With nearly 100% of precincts reporting, Cruz won statewide by 49% to Trump’s 35%, a margin of nearly 15%. Kasich placed third with 14%. Cruz’s win was not geographically massive, however; Trump carried many of the smaller towns and sparsely populated counties, and in some cases only narrowly. But Cruz’s ground operations carried the day, out-organizing in the several dozen key counties and congressional districts, and racking up big wins in the cities of Green Bay, Eau Claire, Oshkosh, Madison and Milwaukee. Cruz won Milwaukee County by a stunning 54.4%, and he carried Waukesha, Washington and Ozaukee Counties, suburban areas of north and west of Milwaukee, by more than 61%. (Similarly, Vermont Senator Bernie Sanders won a massive victory in Wisconsin; in Sanders’ case, however, his win was virtually total, with the loss of only three counties to front-runner Hillary Clinton).

Wisconsin was widely considered a must-win state for Cruz to ensure that his campaign was able to move forward with both cash and the delegate count. But the Badger State also became a critical battleground in the ongoing, now bitter fight between Trump’s forces and the anti-Trump movement.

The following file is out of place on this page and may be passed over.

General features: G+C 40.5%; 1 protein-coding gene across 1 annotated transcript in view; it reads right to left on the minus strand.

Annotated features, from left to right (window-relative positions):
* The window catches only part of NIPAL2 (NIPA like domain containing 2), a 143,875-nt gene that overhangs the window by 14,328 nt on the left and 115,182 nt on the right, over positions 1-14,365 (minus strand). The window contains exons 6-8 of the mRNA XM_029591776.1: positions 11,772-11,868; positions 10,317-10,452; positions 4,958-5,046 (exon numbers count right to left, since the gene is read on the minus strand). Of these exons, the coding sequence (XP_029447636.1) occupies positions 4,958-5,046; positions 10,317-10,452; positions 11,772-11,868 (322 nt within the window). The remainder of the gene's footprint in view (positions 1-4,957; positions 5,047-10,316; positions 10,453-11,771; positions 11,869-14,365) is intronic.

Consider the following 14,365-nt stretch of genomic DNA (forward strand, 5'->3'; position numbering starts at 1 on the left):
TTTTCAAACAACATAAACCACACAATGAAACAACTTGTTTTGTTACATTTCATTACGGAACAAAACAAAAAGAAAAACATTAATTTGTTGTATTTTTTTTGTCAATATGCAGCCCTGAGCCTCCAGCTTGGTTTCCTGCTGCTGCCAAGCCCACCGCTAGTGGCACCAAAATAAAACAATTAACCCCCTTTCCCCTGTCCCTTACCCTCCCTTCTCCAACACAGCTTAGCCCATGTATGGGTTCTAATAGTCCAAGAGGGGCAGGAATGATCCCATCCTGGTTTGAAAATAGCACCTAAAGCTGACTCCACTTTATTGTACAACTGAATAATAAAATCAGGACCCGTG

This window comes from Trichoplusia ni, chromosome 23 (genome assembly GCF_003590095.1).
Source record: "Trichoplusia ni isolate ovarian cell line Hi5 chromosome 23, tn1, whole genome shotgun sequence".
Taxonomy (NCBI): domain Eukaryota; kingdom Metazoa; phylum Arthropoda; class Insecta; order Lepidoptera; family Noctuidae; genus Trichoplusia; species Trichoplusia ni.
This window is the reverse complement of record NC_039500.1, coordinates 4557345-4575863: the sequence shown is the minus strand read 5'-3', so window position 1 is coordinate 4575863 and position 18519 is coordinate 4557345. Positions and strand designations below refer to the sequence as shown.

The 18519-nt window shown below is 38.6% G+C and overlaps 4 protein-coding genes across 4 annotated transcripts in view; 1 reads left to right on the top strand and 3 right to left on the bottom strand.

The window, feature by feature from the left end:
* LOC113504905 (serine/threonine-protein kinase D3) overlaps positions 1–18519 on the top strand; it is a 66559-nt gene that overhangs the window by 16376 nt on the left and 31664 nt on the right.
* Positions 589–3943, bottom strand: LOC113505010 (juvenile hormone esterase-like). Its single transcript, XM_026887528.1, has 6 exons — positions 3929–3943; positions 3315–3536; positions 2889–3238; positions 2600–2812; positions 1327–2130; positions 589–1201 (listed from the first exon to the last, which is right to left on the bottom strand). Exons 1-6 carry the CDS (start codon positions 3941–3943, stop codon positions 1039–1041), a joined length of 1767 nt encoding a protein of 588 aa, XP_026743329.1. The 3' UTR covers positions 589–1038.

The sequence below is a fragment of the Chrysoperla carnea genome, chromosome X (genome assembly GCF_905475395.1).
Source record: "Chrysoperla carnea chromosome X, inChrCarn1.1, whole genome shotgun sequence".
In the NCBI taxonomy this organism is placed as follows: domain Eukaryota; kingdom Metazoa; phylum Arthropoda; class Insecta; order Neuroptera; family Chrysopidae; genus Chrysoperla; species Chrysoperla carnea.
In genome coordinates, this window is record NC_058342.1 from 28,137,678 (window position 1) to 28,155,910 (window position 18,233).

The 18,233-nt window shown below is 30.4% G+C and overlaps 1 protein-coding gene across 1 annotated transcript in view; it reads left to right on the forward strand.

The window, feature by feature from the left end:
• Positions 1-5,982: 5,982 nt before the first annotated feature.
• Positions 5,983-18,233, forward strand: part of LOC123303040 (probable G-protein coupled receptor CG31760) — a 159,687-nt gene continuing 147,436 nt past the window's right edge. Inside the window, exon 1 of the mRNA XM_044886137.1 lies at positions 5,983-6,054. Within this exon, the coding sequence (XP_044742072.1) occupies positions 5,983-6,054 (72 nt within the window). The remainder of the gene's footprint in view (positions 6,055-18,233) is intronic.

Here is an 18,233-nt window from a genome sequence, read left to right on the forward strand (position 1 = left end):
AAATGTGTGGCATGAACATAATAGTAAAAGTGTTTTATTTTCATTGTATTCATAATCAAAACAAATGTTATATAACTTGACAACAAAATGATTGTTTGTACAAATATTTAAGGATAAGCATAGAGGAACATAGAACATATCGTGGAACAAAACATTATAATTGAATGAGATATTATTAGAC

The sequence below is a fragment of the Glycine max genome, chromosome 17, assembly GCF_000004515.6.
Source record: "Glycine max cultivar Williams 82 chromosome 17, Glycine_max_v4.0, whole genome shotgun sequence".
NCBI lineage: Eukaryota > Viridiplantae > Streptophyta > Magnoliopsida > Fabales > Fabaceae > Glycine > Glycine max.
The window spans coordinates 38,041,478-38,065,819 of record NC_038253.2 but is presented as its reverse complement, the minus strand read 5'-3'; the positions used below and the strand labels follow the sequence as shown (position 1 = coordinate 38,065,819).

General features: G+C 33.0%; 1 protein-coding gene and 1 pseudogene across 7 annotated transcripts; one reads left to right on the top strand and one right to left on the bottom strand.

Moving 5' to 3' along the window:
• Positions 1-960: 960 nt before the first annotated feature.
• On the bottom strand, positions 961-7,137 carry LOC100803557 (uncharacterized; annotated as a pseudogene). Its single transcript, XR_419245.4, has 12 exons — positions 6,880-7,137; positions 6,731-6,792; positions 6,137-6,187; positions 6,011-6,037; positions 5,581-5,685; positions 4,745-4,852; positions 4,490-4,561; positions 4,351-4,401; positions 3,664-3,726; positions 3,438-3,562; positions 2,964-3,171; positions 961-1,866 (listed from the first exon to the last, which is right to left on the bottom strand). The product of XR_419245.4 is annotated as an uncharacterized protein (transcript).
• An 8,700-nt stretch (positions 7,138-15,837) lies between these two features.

Trump’s loss in Wisconsin came after a particularly troublesome 10 day stretch, which included misfires on issues ranging from abortion to nuclear weapons to NATO to Israel, and legal problems with campaign manager Corey Lewandowski, now charged with battery and assault for his alleged rough-handling of a reporter at a campaign event. Rumors of divisions within Trump’s high command have also been confirmed by his campaign team’s apparent tactical mishaps going into Wisconsin, a state which the real estate mogul had predicted he would easily win.

Trump also faced the most intense bombardment yet from the forces now aligned against him—a coalition of party regulars, movement conservatives, party elites and mainstream GOP voters. Cruz’s victory in Wisconsin also showed signs that the Texas Senator is galvanizing many of the same groups that were once drawn to Trump’s message—voters in suburban and exurban areas, and angry middle class voters.